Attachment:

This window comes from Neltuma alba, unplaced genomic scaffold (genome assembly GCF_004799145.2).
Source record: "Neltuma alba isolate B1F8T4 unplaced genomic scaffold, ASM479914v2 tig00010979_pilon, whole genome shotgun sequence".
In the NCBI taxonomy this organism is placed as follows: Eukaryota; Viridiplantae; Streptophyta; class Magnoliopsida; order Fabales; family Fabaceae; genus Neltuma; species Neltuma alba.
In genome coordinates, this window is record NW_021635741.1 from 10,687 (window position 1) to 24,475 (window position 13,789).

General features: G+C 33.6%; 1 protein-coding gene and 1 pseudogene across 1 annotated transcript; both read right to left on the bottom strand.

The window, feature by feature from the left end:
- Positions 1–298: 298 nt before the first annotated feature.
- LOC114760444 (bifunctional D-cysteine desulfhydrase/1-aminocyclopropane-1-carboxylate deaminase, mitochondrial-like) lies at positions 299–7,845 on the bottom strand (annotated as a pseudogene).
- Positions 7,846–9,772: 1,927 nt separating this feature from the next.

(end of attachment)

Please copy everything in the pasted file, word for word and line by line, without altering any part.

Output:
This window comes from Neltuma alba, unplaced genomic scaffold (genome assembly GCF_004799145.2).
Source record: "Neltuma alba isolate B1F8T4 unplaced genomic scaffold, ASM479914v2 tig00010979_pilon, whole genome shotgun sequence".
In the NCBI taxonomy this organism is placed as follows: Eukaryota; Viridiplantae; Streptophyta; class Magnoliopsida; order Fabales; family Fabaceae; genus Neltuma; species Neltuma alba.
In genome coordinates, this window is record NW_021635741.1 from 10,687 (window position 1) to 24,475 (window position 13,789).

General features: G+C 33.6%; 1 protein-coding gene and 1 pseudogene across 1 annotated transcript; both read right to left on the bottom strand.

The window, feature by feature from the left end:
- Positions 1–298: 298 nt before the first annotated feature.
- LOC114760444 (bifunctional D-cysteine desulfhydrase/1-aminocyclopropane-1-carboxylate deaminase, mitochondrial-like) lies at positions 299–7,845 on the bottom strand (annotated as a pseudogene).
- Positions 7,846–9,772: 1,927 nt separating this feature from the next.